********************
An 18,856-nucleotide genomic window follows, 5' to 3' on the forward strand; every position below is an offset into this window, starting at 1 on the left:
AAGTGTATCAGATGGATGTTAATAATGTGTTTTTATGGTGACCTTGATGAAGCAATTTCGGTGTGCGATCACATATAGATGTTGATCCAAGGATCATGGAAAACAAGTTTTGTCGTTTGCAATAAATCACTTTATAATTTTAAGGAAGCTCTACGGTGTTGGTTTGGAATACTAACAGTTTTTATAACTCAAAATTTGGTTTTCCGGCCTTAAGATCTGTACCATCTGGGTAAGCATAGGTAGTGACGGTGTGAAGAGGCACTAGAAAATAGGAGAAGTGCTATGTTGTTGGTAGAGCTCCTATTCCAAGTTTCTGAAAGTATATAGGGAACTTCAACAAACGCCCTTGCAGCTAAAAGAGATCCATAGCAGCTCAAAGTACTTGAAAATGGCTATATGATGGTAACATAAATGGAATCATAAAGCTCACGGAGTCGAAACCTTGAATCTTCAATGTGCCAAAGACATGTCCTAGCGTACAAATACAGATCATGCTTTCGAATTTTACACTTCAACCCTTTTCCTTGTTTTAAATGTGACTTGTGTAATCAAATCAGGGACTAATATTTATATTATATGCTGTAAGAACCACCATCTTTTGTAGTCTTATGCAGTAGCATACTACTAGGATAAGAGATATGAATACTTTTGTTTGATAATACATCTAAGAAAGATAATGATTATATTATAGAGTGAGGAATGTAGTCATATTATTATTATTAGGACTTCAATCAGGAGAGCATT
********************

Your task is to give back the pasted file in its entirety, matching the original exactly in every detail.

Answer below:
An 18,856-nucleotide genomic window follows, 5' to 3' on the forward strand; every position below is an offset into this window, starting at 1 on the left:
AAGTGTATCAGATGGATGTTAATAATGTGTTTTTATGGTGACCTTGATGAAGCAATTTCGGTGTGCGATCACATATAGATGTTGATCCAAGGATCATGGAAAACAAGTTTTGTCGTTTGCAATAAATCACTTTATAATTTTAAGGAAGCTCTACGGTGTTGGTTTGGAATACTAACAGTTTTTATAACTCAAAATTTGGTTTTCCGGCCTTAAGATCTGTACCATCTGGGTAAGCATAGGTAGTGACGGTGTGAAGAGGCACTAGAAAATAGGAGAAGTGCTATGTTGTTGGTAGAGCTCCTATTCCAAGTTTCTGAAAGTATATAGGGAACTTCAACAAACGCCCTTGCAGCTAAAAGAGATCCATAGCAGCTCAAAGTACTTGAAAATGGCTATATGATGGTAACATAAATGGAATCATAAAGCTCACGGAGTCGAAACCTTGAATCTTCAATGTGCCAAAGACATGTCCTAGCGTACAAATACAGATCATGCTTTCGAATTTTACACTTCAACCCTTTTCCTTGTTTTAAATGTGACTTGTGTAATCAAATCAGGGACTAATATTTATATTATATGCTGTAAGAACCACCATCTTTTGTAGTCTTATGCAGTAGCATACTACTAGGATAAGAGATATGAATACTTTTGTTTGATAATACATCTAAGAAAGATAATGATTATATTATAGAGTGAGGAATGTAGTCATATTATTATTATTAGGACTTCAATCAGGAGAGCATT